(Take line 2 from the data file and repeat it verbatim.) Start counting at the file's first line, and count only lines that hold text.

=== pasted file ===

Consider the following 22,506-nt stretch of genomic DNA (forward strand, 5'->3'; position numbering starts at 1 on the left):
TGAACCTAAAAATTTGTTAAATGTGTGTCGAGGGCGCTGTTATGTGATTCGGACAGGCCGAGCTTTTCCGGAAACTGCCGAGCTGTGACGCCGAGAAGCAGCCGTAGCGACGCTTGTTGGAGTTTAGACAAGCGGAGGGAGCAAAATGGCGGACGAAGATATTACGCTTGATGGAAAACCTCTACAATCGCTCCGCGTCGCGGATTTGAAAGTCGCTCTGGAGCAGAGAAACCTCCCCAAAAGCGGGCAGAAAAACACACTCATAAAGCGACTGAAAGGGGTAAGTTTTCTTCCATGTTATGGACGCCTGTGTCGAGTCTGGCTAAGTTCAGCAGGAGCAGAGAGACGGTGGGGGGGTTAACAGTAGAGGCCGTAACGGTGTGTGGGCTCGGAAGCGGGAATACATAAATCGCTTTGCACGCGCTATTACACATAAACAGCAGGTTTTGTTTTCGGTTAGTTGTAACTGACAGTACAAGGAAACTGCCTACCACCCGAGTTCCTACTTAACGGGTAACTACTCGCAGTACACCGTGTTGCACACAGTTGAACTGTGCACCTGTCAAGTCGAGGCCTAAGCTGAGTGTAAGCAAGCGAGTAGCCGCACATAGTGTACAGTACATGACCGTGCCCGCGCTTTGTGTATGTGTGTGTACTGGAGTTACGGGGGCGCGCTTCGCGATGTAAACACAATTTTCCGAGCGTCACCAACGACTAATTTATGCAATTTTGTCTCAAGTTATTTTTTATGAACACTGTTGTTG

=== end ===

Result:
TGAACCTAAAAATTTGTTAAATGTGTGTCGAGGGCGCTGTTATGTGATTCGGACAGGCCGAGCTTTTCCGGAAACTGCCGAGCTGTGACGCCGAGAAGCAGCCGTAGCGACGCTTGTTGGAGTTTAGACAAGCGGAGGGAGCAAAATGGCGGACGAAGATATTACGCTTGATGGAAAACCTCTACAATCGCTCCGCGTCGCGGATTTGAAAGTCGCTCTGGAGCAGAGAAACCTCCCCAAAAGCGGGCAGAAAAACACACTCATAAAGCGACTGAAAGGGGTAAGTTTTCTTCCATGTTATGGACGCCTGTGTCGAGTCTGGCTAAGTTCAGCAGGAGCAGAGAGACGGTGGGGGGGTTAACAGTAGAGGCCGTAACGGTGTGTGGGCTCGGAAGCGGGAATACATAAATCGCTTTGCACGCGCTATTACACATAAACAGCAGGTTTTGTTTTCGGTTAGTTGTAACTGACAGTACAAGGAAACTGCCTACCACCCGAGTTCCTACTTAACGGGTAACTACTCGCAGTACACCGTGTTGCACACAGTTGAACTGTGCACCTGTCAAGTCGAGGCCTAAGCTGAGTGTAAGCAAGCGAGTAGCCGCACATAGTGTACAGTACATGACCGTGCCCGCGCTTTGTGTATGTGTGTGTACTGGAGTTACGGGGGCGCGCTTCGCGATGTAAACACAATTTTCCGAGCGTCACCAACGACTAATTTATGCAATTTTGTCTCAAGTTATTTTTTATGAACACTGTTGTTG